At a certain point, the music of Lotto takes the wheel. The players are no longer the instigators. The idea gains autonomy through repetition, responding to the resonances of the room as it grows, sending subliminal commands back to the trio of guitar (Łukasz Rychlicki), bass (Mike Majkowski) and drums (Paweł Szpura) who then adjust their approach accordingly.
Last year, the band released VV via Instant Classic. Pick up the CD and vinyl here. Once again, duration is used as a means of unveiling detail and modulating the experience of listening, as my focal point floats around the frame – over the snare drum brushes, across the intricately finger-plucked strings, into the shadowy pools of bass frequency. Below, Mike Majkowski and I discuss Lotto’s recent live shows, the process of stretching time and the band’s experiences at Tonn Studio.
I’ve seen an interview with Łukasz [Rychlicki, guitar] about your last album Elite Feline, where he noted that many of the rehearsals were spent learning to be patient in the attainment of a trance state. What did the rehearsals look like for VV, and to what extent were they informed by your experiences recording Elite Feline?
The rehearsals for VV were a bit different, due to the fact that we were developing a greater number of individual pieces. We also had more material pre-set before going into the studio. Despite that, the process of working the pieces was similar to that of Elite Feline, in the sense that we would take one piece and play it for a long time, getting deeper into the essence of it, and making adjustments along the way until we felt it was ready to be recorded.
VV was recorded at Tonn Studio, which looks like a gorgeous space. If Google Maps can be trusted, I see that it’s in a rural setting too. How did you find the experience of recording at Tonn, and how did the space shape the material?
We recorded our last two records at Tonn, which is in a rural setting on the outskirts of Łodz. Both times we spent a few days there, living at the studio and being fully in the zone of the recording process. It’s a great space for that. The sound of the studio and just being in that zone has an impact on the way we play the material, for sure. We would also make further adjustments to the tracks just based on the sound in the studio. There’s also a track on VV called “Hazze” which wasn’t pre-set at all before going to the studio, and was constructed around particular frequencies resonating from various parts of the drum kit. The resonances in the studio shaped that piece completely.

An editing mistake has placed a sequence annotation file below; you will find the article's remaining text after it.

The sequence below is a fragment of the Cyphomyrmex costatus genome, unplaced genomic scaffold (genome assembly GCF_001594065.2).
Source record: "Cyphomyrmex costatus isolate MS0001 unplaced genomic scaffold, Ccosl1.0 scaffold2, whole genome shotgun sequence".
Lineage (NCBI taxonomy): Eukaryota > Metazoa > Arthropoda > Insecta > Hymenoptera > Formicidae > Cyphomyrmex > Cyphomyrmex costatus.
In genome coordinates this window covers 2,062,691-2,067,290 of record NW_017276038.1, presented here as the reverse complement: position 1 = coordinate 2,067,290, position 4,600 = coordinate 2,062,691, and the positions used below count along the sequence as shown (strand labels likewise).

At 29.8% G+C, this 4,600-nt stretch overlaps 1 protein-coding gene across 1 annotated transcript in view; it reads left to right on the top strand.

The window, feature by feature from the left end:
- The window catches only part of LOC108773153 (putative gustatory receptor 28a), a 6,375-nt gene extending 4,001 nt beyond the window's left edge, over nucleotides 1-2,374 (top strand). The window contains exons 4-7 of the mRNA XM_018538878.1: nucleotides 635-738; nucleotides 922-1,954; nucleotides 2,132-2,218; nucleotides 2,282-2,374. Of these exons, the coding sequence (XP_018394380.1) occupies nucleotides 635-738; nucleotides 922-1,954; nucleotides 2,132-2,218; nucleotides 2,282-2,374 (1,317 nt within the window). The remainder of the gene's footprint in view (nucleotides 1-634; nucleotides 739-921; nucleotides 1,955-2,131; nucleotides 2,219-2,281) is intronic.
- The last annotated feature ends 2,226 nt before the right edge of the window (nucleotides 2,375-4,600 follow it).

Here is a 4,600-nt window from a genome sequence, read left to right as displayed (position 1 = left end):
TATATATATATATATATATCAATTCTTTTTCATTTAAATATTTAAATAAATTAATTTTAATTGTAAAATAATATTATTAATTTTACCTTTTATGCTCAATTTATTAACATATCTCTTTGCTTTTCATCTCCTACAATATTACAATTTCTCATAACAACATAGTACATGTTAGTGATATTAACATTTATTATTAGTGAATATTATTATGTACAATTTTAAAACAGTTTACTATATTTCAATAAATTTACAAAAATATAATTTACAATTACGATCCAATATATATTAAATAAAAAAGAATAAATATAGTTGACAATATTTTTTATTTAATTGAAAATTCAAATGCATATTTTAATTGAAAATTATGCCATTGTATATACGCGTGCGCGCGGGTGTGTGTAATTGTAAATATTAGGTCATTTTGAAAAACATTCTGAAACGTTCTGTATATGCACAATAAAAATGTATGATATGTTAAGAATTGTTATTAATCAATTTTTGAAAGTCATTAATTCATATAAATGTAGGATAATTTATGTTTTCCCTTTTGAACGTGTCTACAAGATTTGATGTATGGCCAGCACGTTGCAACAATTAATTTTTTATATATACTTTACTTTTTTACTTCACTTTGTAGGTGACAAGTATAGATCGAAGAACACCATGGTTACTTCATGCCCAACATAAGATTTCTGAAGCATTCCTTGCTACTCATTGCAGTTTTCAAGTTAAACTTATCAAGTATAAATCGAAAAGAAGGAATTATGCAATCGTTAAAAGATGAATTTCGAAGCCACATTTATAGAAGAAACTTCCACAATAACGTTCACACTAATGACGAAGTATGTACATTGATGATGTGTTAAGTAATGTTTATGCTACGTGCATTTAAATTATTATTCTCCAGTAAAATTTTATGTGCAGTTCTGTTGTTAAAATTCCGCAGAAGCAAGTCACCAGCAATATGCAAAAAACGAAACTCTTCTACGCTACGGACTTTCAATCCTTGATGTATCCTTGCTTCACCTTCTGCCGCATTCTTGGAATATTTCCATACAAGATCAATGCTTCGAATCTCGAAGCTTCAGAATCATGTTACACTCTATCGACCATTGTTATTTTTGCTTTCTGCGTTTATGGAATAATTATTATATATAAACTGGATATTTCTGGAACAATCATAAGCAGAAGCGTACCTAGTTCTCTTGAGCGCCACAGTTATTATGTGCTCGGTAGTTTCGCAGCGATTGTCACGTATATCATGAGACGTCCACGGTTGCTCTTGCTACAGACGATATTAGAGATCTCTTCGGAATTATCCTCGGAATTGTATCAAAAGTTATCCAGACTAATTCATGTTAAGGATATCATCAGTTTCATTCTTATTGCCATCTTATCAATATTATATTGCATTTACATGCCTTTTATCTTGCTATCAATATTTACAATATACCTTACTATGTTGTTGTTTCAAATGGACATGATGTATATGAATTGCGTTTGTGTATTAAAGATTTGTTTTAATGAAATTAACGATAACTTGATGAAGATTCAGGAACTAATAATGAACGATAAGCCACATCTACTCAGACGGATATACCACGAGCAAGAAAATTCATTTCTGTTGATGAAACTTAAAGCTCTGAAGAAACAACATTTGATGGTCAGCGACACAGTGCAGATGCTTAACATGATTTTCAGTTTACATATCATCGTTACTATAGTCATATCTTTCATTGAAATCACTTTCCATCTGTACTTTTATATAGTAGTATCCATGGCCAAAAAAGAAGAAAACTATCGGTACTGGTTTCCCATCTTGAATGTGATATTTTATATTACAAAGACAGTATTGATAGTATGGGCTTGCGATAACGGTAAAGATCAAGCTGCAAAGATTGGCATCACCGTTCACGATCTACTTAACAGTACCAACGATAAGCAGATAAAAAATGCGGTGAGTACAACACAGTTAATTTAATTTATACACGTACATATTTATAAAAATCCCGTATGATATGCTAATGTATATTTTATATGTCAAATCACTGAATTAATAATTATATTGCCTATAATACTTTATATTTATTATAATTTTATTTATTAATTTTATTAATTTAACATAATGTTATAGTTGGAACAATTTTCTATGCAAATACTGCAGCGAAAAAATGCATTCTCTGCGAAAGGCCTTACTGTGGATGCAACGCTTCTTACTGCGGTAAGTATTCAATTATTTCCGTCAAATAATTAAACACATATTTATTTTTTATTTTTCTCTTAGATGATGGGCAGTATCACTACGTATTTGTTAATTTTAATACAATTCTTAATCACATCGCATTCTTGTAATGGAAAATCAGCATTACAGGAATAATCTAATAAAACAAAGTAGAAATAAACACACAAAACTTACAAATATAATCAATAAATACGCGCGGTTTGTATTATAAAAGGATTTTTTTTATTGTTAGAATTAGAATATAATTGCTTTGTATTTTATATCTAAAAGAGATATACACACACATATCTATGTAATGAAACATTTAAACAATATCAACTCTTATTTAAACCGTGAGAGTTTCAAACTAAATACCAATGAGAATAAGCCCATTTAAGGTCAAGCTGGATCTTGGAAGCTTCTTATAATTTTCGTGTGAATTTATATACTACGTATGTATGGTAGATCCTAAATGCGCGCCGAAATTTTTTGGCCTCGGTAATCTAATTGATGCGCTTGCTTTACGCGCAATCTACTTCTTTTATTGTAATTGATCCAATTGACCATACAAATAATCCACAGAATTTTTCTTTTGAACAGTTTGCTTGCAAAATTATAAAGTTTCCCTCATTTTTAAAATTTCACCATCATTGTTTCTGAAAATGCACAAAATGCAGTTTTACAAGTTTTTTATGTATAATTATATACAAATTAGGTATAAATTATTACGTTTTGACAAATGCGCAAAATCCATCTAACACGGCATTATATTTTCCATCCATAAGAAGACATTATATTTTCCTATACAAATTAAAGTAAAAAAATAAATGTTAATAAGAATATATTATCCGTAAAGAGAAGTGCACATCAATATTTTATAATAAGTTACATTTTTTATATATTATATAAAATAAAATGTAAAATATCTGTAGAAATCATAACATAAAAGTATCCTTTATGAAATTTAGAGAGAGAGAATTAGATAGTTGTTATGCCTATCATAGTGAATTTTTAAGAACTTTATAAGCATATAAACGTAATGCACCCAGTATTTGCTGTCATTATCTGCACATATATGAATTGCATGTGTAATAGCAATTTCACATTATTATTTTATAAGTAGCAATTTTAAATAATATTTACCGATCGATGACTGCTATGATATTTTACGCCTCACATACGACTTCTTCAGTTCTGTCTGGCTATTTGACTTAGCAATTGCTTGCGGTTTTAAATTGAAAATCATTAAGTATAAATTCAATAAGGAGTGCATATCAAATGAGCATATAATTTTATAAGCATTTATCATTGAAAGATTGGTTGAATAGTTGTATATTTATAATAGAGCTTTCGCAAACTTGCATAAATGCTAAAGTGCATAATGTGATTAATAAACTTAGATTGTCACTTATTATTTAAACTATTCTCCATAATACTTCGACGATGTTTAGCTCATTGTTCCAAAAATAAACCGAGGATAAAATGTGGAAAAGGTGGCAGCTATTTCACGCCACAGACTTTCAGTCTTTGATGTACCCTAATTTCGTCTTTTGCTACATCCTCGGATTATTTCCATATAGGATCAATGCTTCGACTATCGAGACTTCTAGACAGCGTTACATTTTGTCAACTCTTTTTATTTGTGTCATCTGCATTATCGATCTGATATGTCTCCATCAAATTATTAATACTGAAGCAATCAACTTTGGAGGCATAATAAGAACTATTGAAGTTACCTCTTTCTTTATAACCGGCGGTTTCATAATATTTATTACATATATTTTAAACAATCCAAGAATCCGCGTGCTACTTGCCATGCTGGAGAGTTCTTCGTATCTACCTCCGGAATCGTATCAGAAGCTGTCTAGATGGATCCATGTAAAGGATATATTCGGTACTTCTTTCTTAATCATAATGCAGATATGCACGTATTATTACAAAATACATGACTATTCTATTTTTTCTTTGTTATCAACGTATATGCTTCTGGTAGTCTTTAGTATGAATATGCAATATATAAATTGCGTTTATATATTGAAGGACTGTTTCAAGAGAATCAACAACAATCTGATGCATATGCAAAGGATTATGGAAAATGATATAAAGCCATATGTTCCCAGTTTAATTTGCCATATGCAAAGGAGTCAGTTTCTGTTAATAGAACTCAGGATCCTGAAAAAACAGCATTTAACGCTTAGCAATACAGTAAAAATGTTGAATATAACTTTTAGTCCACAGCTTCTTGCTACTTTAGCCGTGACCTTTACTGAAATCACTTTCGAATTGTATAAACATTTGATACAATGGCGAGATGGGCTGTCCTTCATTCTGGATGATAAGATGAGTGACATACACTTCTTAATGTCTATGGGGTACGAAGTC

There seems to be a greater use of FX in the shaping of sounds this time – for example, how the snare on “SOIL” is turned into a traintrack clatter. The modulation of reverb/echo seems to be a recurrent theme. Was there any reason for opting for this more dynamic treatment of sound this time?
It wasn’t so pre-conceived. Listening back to the takes in the studio, we would hear subtleties in the music which began to give us ideas for possible FX or overdubs to add, or certain things to highlight, or a mood to follow. And certain ideas would organically develop into a more dynamic treatment of the sound. In a way, the pieces themselves proposed the way the sounds could be shaped. We also did some preliminary experimenting with the mix in the studio, which gave us ideas for directions of sonic possibilities with this music.
You recently did a six-date tour around Poland. Were you playing the music on VV? If so, how was the experience of trialling this material in front of different audiences, in different spaces etc?
Yes, we played material from VV. Each night it would turn out differently. Focusing on the same pieces a few nights in a row, digging deeper into the pieces, new things would pop up. Also the sound in the spaces we play in has an influence on what we do; the way the instruments resonate in the space also brings up new and different aspects within the pieces. Having the flexibility to allow for these things to happen and to go with them is an important factor for us. Sometimes a piece would be held for longer, or certain segments of a piece would get stretched out, or other sections within the set would become more and more open. If something popped up, we would go with it if it felt like the right thing to do in the moment. The material was allowed to evolve.
I understand that you first took up the bass after hearing Charles Mingus. Have there been any other musicians that have particularly impressed upon the way you approach, or thinking about, playing your instrument?
True, I took up the double bass after hearing Charles Mingus for the first time. That had a major impact on me. And yes, over the years there have been other musicians that have made particular impressions on the way I approach my instrument. Quite often not bassists, for example: Sachiko M and John Tilbury.
The word “trance” comes up frequently in descriptions of your music. As a listener, it definitely feels appropriate – I felt like I was sinking through the floor when listening to “OTE” for the first time. Do you personally connect to the idea of the trance in relation to your music? If so, do you have any idea where this interest in trance states derives from?
I think trance does have a special role in music, but we don’t think about it so much in relation to our music; we just try to focus on the playing and the sound. Of course, there are times where the music completely takes over. We’re not consciously trying to make music that puts people into a state of trance, but if someone relates to that, then that’s fine.
What records have you been listening to lately?
Early Sähkö Recordings: Hertsi, Mike Ink, Sil Electronics. Also Ahmad Jamal Trio at the Pershing.
What’s on the horizon for yourself and Lotto?
More recording and more live shows!